4. Use those spare hours. If you’re like me, you don’t feel like you can accomplish much in only an hour. If I have a class at 9, and then another 11, I’ll generally find myself lying in bed on my phone between the two, claiming there’s not enough time to get started on anything. The truth is, I could probably write a journal entry, make and study flashcards, outline an essay, or do a couple of class readings! When you write everything down with an assigned time, you’re more likely to schedule those spare hours that you have every single day for productive tasks. They seem like a little, but they sure add up.
  5. Consider studying/going to classes your job. I’m sure you’ve heard this before, and it’s not a lie. Prep yourself for having to spend upwards of 5 hours a day on studying. It sounds like a lot, and in all honesty, it is. But it is also quite often necessary. The good news is, it’s easy to fit in 5 hours and still have plenty of time to relax or hang out with friends. Get in an hour or two between classes, and then come back for a three-hour chunk of time. It goes by quickly if you block it off into smaller sections for specific assignments.
  6. Find your ‘spot’. I’ve found that there’s a huge difference between how much I get done studying in my room vs. studying in my ‘spot’. If I’m writing an essay in my room, I’ll get it done in about 3 hours. If I’m writing it in my ‘spot’, it’ll take only 1 hour and a half, and I’ll get to spend the rest of the time getting ahead on other subjects. Your ‘spot’ can be anywhere! Mine happens to be at a specific Starbucks that has a dimmed study room with quiet music. I’m twice as productive there, and nobody bothers me for hours. It’s a dream. Your spot will come in handy on days when you have piles of work to do and really don’t feel like pulling an all-nighter.

Getting good grades and studying in college doesn’t have to be difficult. Be aware of the dedication involved, and then set yourself up to succeed!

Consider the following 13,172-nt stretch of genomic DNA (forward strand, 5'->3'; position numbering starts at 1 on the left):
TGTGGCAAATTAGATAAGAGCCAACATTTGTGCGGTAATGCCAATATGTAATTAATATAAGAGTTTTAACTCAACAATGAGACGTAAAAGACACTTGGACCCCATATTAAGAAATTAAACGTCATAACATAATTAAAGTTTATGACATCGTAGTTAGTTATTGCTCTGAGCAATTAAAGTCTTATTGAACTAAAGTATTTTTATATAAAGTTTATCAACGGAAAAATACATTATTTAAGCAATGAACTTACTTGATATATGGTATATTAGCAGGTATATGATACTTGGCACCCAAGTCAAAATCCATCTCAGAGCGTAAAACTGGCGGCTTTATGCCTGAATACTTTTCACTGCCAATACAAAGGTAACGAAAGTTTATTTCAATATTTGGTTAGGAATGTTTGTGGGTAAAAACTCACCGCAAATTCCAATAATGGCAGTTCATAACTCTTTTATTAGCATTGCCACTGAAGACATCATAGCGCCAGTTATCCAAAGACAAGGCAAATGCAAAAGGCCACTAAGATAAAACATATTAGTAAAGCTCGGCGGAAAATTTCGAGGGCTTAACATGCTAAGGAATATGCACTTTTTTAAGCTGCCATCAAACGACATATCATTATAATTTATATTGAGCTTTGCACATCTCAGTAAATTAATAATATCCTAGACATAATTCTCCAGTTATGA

When the Flu Hits


My roommates, my best friends, we share a lot of thing in life, our rooms, our food, our chargers. Yet one thing I don’t want to share is sicknesses. Flu season is officially upon us and in the past two weeks 3/3 of my roommates have shared in the sickness of the season. Here are a few tips and tricks to curb any illness while away at school:

When it comes to curbing illness while living in close community, here are a few tips to get though winter:

  • When symptoms begin—Go to the health services!
    • Christopher Newport has a well established on campus clinic. The health-care is exceptional and they really care for us.
  • When your roommate comes back from the clinic…
    • Bring them nice things–they are sick and want to be home, not at school!
    • Sanitize! You can never have too much sanitizer. Never.
  • Cover your cough
    • Once flu season hits, it becomes more and more important to be aware of where your germs are flying.
  • If you have to miss class…
    • Thankfully our professors are extremely accommodating in this season. Many of my own professors have policies that excuse you as long as a doctor’s note can be provided. You can even get doctor’s notes from our on campus clinic.

Being sick at school can be hard, but with the right knowledge of the clinic, friends and professors, it helps make recovery that much more attainable.